Way to challenge: Catastrophizing is problematic in that you can overestimate how probable a catastrophe is but also underestimate your ability to handle it if it does occur. Consider the actual statistical probability of what you are predicting happening and think of times that you have coped in emergency situations before. Make a balanced prediction of what is likely to happen but also how you would handle the catastrophe if it did occur and what sources of help would be available to you. If you are minimizing the impact of something negative in your life then learn to evaluate the evidence and examine role functioning. Create a “moderation pie” in which you can chart how time is spent and therefore see what she might be neglecting.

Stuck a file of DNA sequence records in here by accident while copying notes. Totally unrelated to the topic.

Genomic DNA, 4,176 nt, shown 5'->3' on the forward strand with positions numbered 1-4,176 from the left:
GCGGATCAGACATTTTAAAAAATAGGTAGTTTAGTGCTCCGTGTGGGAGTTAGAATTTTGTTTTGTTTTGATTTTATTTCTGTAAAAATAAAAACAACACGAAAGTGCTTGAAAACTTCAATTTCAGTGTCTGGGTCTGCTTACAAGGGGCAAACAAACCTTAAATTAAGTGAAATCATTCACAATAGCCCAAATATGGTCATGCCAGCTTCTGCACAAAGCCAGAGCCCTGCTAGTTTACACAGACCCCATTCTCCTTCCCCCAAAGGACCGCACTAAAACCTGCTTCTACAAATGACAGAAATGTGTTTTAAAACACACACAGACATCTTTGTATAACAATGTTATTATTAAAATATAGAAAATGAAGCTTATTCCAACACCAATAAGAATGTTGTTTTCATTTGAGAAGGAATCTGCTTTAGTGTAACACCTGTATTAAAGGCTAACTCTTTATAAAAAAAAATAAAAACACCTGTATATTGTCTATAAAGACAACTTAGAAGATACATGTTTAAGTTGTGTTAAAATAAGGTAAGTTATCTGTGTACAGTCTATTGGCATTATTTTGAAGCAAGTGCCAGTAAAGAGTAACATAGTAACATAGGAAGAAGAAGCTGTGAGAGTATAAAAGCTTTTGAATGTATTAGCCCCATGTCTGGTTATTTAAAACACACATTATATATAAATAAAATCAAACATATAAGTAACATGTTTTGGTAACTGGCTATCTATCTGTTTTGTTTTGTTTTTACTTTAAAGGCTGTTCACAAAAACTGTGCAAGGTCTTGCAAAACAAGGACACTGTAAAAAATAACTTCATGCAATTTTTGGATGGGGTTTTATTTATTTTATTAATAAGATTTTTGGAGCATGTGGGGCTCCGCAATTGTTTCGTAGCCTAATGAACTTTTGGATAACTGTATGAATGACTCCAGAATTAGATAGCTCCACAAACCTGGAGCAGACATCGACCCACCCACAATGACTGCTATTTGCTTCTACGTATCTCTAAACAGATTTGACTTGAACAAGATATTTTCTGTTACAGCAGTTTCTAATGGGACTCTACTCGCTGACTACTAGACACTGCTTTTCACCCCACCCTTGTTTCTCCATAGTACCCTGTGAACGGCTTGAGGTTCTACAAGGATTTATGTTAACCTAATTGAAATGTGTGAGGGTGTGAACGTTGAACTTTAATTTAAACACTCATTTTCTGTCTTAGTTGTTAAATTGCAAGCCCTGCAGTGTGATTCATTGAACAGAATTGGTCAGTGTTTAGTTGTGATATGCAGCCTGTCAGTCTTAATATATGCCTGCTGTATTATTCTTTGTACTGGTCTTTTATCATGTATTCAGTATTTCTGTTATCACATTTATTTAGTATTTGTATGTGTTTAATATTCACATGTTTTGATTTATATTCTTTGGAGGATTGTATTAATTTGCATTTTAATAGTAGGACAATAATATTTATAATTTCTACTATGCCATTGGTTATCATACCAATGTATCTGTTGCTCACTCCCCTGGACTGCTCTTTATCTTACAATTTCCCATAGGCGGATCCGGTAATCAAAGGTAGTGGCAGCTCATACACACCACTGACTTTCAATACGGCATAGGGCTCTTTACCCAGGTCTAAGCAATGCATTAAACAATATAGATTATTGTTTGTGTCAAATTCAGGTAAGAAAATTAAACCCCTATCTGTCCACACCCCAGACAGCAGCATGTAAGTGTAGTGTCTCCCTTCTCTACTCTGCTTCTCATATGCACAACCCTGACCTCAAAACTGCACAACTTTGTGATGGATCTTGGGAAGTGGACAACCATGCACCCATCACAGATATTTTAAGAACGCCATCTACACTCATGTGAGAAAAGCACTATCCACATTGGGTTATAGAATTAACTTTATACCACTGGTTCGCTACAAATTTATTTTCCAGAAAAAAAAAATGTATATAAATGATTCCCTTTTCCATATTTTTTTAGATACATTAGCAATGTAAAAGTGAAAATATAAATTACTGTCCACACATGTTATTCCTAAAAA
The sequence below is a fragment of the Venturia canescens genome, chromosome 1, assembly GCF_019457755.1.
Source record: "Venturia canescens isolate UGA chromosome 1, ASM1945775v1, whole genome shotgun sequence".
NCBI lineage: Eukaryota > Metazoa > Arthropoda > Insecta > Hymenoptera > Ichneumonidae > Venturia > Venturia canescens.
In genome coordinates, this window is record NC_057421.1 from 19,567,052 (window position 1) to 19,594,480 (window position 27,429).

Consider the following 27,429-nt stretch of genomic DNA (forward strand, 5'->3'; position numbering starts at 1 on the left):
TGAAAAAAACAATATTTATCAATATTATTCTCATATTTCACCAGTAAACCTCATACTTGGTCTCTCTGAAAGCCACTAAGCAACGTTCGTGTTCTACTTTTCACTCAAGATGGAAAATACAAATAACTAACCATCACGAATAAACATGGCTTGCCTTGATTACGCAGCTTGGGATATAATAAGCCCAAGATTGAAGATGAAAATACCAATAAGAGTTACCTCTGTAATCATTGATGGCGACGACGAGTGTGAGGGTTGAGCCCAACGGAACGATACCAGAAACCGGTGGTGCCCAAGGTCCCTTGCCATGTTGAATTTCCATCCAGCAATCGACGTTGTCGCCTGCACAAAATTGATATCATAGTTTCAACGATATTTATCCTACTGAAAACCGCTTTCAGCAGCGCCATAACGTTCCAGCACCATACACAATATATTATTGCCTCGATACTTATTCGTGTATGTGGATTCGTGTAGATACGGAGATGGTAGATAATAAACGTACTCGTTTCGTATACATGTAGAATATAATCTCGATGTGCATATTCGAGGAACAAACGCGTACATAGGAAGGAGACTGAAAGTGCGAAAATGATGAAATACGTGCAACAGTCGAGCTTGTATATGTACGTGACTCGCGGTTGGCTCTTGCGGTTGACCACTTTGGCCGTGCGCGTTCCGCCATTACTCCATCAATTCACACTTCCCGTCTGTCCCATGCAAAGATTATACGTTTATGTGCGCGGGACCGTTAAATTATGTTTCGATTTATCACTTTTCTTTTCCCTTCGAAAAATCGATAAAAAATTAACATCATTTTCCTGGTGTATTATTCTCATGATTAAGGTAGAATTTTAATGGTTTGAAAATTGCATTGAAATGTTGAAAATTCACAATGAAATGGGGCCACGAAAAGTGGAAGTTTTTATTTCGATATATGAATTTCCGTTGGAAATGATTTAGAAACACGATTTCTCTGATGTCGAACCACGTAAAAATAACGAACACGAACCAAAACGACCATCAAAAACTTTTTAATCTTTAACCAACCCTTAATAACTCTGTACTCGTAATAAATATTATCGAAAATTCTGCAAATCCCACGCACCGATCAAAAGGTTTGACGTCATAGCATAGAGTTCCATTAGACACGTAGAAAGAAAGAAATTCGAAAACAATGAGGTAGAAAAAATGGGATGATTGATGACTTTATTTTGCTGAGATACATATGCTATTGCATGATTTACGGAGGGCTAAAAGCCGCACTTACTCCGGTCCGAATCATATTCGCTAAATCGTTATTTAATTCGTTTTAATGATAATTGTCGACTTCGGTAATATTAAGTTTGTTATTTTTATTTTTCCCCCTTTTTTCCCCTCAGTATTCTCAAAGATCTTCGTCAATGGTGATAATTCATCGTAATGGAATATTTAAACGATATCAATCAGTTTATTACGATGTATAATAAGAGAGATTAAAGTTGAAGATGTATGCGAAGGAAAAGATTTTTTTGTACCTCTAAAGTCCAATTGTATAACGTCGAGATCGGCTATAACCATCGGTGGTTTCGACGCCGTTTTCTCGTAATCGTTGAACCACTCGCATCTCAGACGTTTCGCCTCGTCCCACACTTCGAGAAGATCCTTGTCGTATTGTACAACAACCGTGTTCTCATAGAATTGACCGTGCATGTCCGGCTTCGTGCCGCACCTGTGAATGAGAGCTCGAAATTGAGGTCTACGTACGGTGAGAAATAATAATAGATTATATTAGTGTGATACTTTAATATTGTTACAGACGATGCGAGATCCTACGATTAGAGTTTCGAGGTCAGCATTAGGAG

7. Emotional Reasoning: Emotional reasoning occurs when we believe that something is true because we feel that it is. We use our emotions or feeling as evidence for why our beliefs are true or not. It is circular reasoning because it involves using the conclusion as the premise of the same argument.
For example: A depressed person states: “I feel like a loser and therefore I am.” A person with an eating disorder believes: “I feel fat so I must be.”
Metaphor: A farmer planted his crops and his experienced uncle said that he had done so accurately. However, the farmer felt depressed and concluded he was a failure. Even though an experienced farmer said he had done a good job, he used his emotions as evidence that he did not.